Why French bread is so good—an interview with Parisian Boulanger Guillaume
We are a bread-loving country. The average Dutch person eats 4 slices of bread a day and 49 (!) kilograms a year, making us one of the bread-loving gluttons of Europe. We eat and make a lot of different kinds of bread, yet France still seems to be the European country most well-known for its bread. Why are the French so good at making it?
I set out to answer this question by interviewing our in-house Boulanger and Patissier Guillaume. Guillaume worked in a large artisan bakery in the 16th arrondissement of Paris, called Boulangerie Béchu. Boulangerie Béchu is over 100 years old and one of the most well-known bakeries in Paris. However, when you’re a Boulanger in France, you cannot be a Patissier at the same time. That’s why Guillaume decided to come to the Netherlands to expand his repertoire, and maybe start a bakery.
So what makes French bread so good?
According to Guillaume, it’s three things: ingredients, methods, culture.
Guillaume is attentive to the ingredients. He selects flour that is pesticide-free and goes for quality rather than the organic label. Regular flour usually has a lot of additives that ‘correct’ the bread when you’re baking it. When using high-quality flour without the additives, it’s your job to fix it if something goes wrong.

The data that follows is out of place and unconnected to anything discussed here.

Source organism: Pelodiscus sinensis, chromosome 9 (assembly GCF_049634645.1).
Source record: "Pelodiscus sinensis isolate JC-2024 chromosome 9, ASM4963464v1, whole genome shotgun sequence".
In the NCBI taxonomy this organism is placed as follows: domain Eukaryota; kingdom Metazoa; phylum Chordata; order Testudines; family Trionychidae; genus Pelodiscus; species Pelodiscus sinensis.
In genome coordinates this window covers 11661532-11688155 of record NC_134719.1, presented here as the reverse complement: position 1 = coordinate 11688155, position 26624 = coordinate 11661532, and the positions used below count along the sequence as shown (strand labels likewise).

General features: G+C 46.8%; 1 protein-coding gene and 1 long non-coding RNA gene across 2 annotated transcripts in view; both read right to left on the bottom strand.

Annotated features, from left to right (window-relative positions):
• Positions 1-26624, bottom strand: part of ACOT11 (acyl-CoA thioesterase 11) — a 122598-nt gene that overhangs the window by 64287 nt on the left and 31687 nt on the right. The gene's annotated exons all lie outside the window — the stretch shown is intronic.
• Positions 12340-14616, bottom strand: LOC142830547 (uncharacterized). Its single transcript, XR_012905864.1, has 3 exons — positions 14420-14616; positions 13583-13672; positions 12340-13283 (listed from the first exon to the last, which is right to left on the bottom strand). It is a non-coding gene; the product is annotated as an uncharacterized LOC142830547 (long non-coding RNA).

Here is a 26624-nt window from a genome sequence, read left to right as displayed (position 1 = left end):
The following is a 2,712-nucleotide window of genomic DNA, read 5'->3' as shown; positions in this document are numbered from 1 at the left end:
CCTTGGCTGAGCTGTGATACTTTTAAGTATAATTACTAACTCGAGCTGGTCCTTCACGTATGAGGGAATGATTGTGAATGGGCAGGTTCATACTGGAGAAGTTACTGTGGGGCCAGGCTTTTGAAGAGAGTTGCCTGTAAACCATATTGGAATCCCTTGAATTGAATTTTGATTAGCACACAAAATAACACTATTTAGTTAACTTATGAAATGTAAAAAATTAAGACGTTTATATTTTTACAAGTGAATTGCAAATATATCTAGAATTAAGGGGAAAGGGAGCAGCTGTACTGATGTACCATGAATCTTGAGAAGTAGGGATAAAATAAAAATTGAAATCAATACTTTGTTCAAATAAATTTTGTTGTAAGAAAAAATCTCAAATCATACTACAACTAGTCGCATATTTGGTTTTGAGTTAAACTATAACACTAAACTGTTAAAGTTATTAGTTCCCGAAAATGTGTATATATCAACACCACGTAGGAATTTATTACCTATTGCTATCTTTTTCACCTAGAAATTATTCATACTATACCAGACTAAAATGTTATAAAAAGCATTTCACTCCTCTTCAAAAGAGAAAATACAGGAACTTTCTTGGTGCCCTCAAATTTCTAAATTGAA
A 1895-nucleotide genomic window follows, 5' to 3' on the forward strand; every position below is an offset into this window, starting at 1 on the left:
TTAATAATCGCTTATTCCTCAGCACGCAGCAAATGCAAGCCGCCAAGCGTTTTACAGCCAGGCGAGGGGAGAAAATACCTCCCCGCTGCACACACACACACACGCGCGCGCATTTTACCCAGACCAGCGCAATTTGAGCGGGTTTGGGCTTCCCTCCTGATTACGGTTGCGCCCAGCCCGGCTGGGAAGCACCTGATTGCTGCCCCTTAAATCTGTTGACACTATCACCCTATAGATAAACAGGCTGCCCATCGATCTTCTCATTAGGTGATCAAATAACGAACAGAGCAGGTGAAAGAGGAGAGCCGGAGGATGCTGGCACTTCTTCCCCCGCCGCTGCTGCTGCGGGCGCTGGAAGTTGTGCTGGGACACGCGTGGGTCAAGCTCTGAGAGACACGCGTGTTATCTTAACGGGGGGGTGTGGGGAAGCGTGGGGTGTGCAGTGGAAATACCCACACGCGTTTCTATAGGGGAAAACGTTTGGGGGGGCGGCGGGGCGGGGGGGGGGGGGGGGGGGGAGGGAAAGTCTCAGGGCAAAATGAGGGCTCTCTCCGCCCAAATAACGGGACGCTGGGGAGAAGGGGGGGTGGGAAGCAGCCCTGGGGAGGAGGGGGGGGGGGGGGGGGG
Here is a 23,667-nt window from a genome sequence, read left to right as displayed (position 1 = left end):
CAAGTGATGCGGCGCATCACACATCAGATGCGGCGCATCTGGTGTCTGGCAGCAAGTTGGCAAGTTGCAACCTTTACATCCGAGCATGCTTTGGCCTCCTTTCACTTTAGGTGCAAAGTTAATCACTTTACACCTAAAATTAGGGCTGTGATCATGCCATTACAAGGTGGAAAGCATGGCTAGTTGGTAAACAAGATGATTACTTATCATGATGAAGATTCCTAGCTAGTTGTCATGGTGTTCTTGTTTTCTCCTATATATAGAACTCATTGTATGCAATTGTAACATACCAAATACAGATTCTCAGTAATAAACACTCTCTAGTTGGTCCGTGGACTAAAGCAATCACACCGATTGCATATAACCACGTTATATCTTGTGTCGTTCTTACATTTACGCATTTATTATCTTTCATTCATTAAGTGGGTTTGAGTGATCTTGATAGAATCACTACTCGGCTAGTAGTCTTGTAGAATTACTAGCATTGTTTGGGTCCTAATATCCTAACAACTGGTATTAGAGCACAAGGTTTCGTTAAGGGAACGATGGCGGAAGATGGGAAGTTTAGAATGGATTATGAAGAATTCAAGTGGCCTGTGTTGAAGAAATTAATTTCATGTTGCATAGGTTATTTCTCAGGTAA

The French are very meticulous when it comes to making bread. Guillaume states that if you want to make a good product, you roll the dough for two hours if you need to. It takes as long as it takes, even if you need to spend 14 hours on it. If you spend less time on it, the bread can still taste good, but not as good as when you spend 14 hours on it. That makes it a question of effort; do you want to put in the hours or be a bit lazy?
The French are meticulous about bread because it has been part of their alimentation since the 18th century. A period of famine was one of the causes of the French Revolution, and as a result, the new government at the time started supplying bread to the people as a sign of political fitness. After wheat gluten was associated with several nourishing elements in plants by French medical chemists, it received the reputation of being indispensable to one’s health. In turn, the people became very concerned about the quality of their bread, which resulted in the meticulous methods the French apply to their breadmaking to this day.
The versatility of brioche
The art of bread and pastry making is a continuous learning process. You give it a try, you test it, and then you improve. That’s why brioche is Guillaume’s favorite to make. You can do a lot with brioche. You can create 100 variations with the same base; create different textures, different flavors, different shapes. That’s why Guillaume wants to share his recipe for traditional brioche with you. A recipe for vegan brioche is in the works; Guillaume’s next challenge!
Guillaume’s recipe for sinfully good brioche
🥖 1 kilo of T45 flour
🥖 500 grams of milk
🥖 150 grams of eggs
🥖 30 grams of yeast
🥖 120 grams of sugar
🥖 20 grams of honey
🥖 20 grams of salt
🥖 200 grams of butter
1️⃣ Mix the flour, eggs, and milk, and yeast for 10 minutes.
2️⃣ Add sugar, honey, and salt. Mix for 10 minutes.
3️⃣ Add the butter and mix for 10 minutes.
4️⃣ Let the mixture stand overnight in the fridge.
5️⃣ The next day, weigh to the desired size or shape.
6️⃣ Leave the dough to rise for 2 hours.
7️⃣ Bake at 160 ° for 30 minutes
8️⃣ Et voilà! You did it! Enjoy.